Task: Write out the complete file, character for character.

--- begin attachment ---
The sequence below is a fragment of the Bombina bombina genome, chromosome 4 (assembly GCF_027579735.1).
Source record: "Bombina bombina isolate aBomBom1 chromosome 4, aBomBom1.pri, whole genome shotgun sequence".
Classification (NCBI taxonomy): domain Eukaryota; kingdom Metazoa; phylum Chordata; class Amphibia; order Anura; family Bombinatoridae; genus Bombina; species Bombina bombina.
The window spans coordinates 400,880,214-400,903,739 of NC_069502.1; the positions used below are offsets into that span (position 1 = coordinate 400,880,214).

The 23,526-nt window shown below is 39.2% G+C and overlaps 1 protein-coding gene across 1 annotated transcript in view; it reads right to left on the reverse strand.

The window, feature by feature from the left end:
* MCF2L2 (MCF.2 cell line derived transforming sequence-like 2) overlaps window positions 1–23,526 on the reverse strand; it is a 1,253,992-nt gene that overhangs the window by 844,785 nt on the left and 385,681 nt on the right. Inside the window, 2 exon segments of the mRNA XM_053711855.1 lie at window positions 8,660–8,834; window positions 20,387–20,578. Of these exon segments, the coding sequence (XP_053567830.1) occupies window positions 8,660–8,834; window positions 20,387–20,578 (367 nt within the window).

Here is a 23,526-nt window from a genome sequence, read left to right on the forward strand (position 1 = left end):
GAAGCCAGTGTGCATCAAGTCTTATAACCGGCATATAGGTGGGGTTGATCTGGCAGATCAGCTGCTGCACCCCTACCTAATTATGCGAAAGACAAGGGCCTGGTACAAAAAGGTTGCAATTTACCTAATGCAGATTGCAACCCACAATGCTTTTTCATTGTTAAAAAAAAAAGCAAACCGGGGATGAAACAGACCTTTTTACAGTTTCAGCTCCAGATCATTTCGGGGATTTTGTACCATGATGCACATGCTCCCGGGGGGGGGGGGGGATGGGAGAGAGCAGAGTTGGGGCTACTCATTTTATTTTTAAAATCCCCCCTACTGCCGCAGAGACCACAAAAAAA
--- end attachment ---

The sequence below is a fragment of the Bombina bombina genome, chromosome 4 (assembly GCF_027579735.1).
Source record: "Bombina bombina isolate aBomBom1 chromosome 4, aBomBom1.pri, whole genome shotgun sequence".
Classification (NCBI taxonomy): domain Eukaryota; kingdom Metazoa; phylum Chordata; class Amphibia; order Anura; family Bombinatoridae; genus Bombina; species Bombina bombina.
The window spans coordinates 400,880,214-400,903,739 of NC_069502.1; the positions used below are offsets into that span (position 1 = coordinate 400,880,214).

The 23,526-nt window shown below is 39.2% G+C and overlaps 1 protein-coding gene across 1 annotated transcript in view; it reads right to left on the reverse strand.

The window, feature by feature from the left end:
* MCF2L2 (MCF.2 cell line derived transforming sequence-like 2) overlaps window positions 1–23,526 on the reverse strand; it is a 1,253,992-nt gene that overhangs the window by 844,785 nt on the left and 385,681 nt on the right. Inside the window, 2 exon segments of the mRNA XM_053711855.1 lie at window positions 8,660–8,834; window positions 20,387–20,578. Of these exon segments, the coding sequence (XP_053567830.1) occupies window positions 8,660–8,834; window positions 20,387–20,578 (367 nt within the window).

Here is a 23,526-nt window from a genome sequence, read left to right on the forward strand (position 1 = left end):
GAAGCCAGTGTGCATCAAGTCTTATAACCGGCATATAGGTGGGGTTGATCTGGCAGATCAGCTGCTGCACCCCTACCTAATTATGCGAAAGACAAGGGCCTGGTACAAAAAGGTTGCAATTTACCTAATGCAGATTGCAACCCACAATGCTTTTTCATTGTTAAAAAAAAAAGCAAACCGGGGATGAAACAGACCTTTTTACAGTTTCAGCTCCAGATCATTTCGGGGATTTTGTACCATGATGCACATGCTCCCGGGGGGGGGGGGGGATGGGAGAGAGCAGAGTTGGGGCTACTCATTTTATTTTTAAAATCCCCCCTACTGCCGCAGAGACCACAAAAAAA